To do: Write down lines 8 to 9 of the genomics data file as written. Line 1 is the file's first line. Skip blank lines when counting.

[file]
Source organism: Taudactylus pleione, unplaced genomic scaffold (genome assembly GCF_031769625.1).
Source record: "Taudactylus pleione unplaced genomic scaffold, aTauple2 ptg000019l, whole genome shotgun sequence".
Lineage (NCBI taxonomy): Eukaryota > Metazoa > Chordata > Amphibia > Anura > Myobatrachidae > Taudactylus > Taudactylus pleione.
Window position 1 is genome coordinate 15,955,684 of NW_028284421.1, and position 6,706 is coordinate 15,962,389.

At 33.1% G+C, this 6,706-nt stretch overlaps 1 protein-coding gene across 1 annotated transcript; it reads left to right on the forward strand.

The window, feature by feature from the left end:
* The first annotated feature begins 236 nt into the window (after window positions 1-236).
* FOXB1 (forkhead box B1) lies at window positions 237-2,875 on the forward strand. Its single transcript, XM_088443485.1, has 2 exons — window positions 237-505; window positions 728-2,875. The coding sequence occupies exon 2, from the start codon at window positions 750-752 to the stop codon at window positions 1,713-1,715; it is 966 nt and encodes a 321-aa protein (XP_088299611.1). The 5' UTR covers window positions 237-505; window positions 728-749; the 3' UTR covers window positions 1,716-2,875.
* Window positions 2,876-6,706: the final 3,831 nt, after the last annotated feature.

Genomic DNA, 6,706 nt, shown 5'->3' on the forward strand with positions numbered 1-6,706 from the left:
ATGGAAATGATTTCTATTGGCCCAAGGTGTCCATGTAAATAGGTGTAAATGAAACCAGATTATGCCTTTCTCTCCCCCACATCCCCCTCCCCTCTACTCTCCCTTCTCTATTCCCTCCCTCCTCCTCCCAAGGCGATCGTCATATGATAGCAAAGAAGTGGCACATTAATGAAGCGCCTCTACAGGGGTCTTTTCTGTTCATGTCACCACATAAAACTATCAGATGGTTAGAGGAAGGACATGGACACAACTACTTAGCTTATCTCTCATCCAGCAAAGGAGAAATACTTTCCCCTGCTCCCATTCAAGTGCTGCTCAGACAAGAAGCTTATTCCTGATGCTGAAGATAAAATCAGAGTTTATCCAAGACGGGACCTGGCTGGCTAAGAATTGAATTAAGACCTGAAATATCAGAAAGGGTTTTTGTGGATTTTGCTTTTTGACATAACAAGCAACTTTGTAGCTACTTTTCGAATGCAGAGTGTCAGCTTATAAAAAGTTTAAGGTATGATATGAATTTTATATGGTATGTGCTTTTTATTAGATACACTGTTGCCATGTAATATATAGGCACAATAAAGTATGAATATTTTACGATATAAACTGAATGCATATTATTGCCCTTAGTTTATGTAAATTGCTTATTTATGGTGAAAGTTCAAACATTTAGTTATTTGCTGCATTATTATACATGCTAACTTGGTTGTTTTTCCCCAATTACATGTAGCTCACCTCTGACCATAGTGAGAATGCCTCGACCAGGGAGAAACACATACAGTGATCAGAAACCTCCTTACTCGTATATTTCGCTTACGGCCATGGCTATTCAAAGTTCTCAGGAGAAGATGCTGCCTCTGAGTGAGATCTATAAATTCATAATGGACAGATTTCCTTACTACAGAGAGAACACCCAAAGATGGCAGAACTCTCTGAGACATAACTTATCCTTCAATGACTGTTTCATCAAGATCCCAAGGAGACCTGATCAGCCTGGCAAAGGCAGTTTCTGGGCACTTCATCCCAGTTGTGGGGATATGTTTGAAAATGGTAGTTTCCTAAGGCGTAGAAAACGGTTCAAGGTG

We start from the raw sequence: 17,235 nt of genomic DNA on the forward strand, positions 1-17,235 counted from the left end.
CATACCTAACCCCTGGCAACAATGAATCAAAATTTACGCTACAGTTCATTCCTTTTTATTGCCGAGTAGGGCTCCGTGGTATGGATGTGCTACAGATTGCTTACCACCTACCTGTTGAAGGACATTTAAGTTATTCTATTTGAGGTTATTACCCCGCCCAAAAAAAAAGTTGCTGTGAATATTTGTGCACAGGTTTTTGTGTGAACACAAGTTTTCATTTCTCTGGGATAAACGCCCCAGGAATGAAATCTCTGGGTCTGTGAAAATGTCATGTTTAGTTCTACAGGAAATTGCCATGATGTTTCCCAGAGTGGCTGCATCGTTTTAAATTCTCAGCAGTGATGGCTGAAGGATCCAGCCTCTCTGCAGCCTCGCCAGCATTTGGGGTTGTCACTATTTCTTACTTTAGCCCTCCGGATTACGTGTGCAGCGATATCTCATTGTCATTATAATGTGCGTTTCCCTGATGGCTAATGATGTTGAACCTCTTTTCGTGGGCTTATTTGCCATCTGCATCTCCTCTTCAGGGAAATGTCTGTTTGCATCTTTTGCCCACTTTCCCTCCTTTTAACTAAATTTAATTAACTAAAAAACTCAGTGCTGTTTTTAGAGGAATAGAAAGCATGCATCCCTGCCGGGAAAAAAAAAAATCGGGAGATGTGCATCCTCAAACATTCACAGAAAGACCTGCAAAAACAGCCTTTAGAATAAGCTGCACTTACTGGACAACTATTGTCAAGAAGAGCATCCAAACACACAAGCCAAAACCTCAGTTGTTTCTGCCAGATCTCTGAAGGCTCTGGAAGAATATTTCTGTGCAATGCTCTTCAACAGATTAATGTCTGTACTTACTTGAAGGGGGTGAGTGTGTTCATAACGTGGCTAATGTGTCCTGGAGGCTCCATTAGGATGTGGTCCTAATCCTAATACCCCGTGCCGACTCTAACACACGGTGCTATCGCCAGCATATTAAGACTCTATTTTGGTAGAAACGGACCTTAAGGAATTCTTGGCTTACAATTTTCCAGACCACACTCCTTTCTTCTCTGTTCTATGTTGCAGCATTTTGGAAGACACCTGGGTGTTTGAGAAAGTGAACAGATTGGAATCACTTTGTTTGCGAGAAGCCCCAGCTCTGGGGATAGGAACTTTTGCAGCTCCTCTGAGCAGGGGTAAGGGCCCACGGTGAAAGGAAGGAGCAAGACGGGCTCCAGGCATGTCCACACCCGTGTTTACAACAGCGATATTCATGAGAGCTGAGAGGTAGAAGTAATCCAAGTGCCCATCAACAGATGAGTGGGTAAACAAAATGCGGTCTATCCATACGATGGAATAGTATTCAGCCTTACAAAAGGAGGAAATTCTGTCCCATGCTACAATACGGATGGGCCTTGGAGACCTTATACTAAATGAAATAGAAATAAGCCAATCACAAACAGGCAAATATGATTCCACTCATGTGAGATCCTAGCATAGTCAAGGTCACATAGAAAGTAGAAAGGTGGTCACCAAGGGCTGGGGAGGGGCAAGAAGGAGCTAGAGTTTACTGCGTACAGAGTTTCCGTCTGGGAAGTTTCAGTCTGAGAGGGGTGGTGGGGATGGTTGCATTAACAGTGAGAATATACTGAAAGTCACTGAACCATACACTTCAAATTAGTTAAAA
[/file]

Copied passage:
* FOXB1 (forkhead box B1) lies at window positions 237-2,875 on the forward strand. Its single transcript, XM_088443485.1, has 2 exons — window positions 237-505; window positions 728-2,875. The coding sequence occupies exon 2, from the start codon at window positions 750-752 to the stop codon at window positions 1,713-1,715; it is 966 nt and encodes a 321-aa protein (XP_088299611.1). The 5' UTR covers window positions 237-505; window positions 728-749; the 3' UTR covers window positions 1,716-2,875.
* Window positions 2,876-6,706: the final 3,831 nt, after the last annotated feature.